Thursday, August 28, 2014

Environmental Cultism, the "Endgame," and the "It's just a different strategy" Vocabulary: Why Movements Fail

Photo, Wendy Lynne Lee

In light of some very thoughtful recent remarks on an older piece posted at THE WRENCH, I have returned to thinking about environmental cultism. But--serendipitously--it's not only these remarks that have generated this return. 

I have been confronted by a truly disturbing strain of environmental cultism masquerading as "the professional activist" that I find both interesting philosophically--but troubling ethically. This form of cultism personifies a Derrick Jensen-like Endgame willingness to deploy a "by whatever means necessary" manipulation, name-calling, fear-mongering, misrepresentation, and exploitation in the name of the anti-fracking movement--but to ends far more self-interested and prosaic--but self-deluded and arrogant. 

While it's certainly true that we sometimes do appeal to ends we hold to be laudable to justify means with which we have discomfort, and while there are good questions to be asked about what ends justify what means--the committed cultist appears to believe that the ends of preserving the entitlement presumed to accrue to the cult/group/ideology justifies whatever means are necessary to achieve that end.

Photo, Wendy Lynne Lee
The trouble is that it does not--especially when the means involve the violation of values we'd all agree were worth preserving--honesty, forthrightness, humility, compassion, courage, thrift

These are issues that return me to philosophy--not that I've never left--but with some renewed interest in that fraught connection between thinking and action, ideals and activism. 

Movements can be fertile ground for a kind of cultism in the sense that the sheer urgency of the issues--and fracking certainly provides that--make for many of its elements: a siege mentality, an insistence to conformity to a certain ideology--in this case, an incoherent ideology about how the movement must be willing to include virtually every point of view, even manifestly self-undermining and/or inconsistent ones in order to reflect a commitment to "diversity" or "tolerance."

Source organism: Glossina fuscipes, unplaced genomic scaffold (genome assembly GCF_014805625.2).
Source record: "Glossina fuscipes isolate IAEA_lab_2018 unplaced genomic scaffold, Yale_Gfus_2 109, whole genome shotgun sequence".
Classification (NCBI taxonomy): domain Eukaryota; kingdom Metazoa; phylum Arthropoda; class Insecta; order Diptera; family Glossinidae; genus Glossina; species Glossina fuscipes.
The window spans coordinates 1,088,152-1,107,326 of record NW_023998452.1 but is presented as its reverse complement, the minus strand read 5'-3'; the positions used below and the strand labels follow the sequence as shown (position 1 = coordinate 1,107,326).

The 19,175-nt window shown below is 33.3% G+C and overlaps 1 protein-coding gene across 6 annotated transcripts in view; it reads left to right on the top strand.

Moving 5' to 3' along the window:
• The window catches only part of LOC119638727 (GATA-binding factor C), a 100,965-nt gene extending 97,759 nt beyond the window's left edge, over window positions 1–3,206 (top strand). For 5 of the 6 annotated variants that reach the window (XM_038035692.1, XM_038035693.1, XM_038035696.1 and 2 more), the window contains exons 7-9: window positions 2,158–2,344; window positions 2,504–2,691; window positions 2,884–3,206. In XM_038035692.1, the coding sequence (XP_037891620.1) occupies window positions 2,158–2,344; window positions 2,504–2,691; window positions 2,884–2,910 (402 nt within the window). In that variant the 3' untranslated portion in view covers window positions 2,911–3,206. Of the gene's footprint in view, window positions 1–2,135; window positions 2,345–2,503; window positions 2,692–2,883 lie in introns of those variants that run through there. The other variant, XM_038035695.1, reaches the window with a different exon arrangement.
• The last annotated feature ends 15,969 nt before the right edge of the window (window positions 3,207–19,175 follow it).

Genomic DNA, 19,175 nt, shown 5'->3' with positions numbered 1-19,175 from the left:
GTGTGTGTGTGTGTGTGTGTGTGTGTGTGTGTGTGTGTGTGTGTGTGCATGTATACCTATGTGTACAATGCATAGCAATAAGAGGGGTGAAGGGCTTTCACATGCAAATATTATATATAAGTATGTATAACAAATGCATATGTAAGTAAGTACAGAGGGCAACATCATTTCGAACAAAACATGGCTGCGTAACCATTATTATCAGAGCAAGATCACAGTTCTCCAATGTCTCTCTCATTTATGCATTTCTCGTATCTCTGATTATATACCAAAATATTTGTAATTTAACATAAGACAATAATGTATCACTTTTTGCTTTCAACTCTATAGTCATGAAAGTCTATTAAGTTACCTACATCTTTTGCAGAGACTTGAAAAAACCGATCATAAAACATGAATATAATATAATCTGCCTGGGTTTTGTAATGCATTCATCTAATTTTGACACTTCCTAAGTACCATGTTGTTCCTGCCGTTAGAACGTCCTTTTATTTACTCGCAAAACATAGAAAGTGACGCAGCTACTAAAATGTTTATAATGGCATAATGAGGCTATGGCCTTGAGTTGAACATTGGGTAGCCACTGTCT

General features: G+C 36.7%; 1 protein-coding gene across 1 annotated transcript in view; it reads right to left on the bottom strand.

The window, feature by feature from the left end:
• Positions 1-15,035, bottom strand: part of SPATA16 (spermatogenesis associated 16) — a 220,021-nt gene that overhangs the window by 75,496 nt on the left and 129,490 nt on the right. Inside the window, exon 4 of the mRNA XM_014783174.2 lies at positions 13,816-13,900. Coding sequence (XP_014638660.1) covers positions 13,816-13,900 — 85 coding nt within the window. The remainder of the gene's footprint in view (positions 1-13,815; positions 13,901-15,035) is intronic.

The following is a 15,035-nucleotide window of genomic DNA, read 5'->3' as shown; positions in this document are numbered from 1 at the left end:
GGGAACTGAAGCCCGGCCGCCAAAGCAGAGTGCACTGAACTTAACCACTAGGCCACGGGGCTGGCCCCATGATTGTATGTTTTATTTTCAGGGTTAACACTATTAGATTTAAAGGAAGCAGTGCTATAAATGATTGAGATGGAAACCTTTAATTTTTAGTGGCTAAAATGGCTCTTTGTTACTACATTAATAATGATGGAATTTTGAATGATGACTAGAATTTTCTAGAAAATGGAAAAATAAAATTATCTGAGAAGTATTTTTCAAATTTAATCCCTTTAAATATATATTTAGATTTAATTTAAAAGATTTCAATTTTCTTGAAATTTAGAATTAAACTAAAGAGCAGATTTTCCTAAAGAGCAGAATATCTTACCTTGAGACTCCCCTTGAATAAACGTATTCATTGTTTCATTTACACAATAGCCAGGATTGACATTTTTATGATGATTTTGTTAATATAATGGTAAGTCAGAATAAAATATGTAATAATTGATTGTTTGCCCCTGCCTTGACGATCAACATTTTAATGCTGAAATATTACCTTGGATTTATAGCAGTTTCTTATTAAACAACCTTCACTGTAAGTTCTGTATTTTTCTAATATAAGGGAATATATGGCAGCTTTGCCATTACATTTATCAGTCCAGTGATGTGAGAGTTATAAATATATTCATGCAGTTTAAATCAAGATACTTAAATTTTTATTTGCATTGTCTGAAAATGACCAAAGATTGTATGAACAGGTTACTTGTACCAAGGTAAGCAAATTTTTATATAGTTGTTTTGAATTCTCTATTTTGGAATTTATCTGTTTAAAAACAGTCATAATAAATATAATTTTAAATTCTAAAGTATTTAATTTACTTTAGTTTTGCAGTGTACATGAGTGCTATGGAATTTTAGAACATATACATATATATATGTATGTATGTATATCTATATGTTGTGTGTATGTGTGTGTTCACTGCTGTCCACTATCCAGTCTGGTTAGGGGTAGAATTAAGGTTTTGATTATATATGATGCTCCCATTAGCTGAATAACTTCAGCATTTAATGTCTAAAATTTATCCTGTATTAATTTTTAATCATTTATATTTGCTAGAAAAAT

I think this is deeply mistaken and misplaced.

Such notions of "diversity" or "tolerance" are at least very shallow. "Let's just all get along," and "we're a rainbow of perspectives" may reflect a diversity of attitude--but they will not achieve any objective other than the status quo. Anti-Apartheid activists did not "just get along" with that regime's violent enforcers. A firestorm ensued on these pages when I insisted--and still insist--that the "responsible drilling" message of the Responsible Drilling Alliance was wholly inconsistent and self-defeating for an anti-fracking movement (THE WRENCH: Of Aristotle and Anadarko: Why “Better Laws” Will Never be Enough). This is not to say that RDA exemplifies the cultism I am exploring here, but only to suggest that one characteristic of a cultist group dynamic is the insistence that whatever are its values--say, diversity and tolerance--that they're beyond critical examination even where their application results in inconsistency--and sometimes actions that may be positively harmful

Such notions are also self-defeating because they prevent that movement from adopting a clear message or objective. They fundamentally fail to make the vital distinction between differences of strategy and difference of objective. We must encourage and sustain the former; we cannot afford to brook the latter and be a movement. 

Let me put this another way: while there are no objectives that we ought to regard as beyond the pale of critical review, there are objectives upon which we can take a firm stand. Banning fracking is one. Prosecuting sex-traffickers is another. Acting to mitigate climate instability is yet another. What makes these objective clear are the moral arguments combined with the compelling scientific evidence that supports them.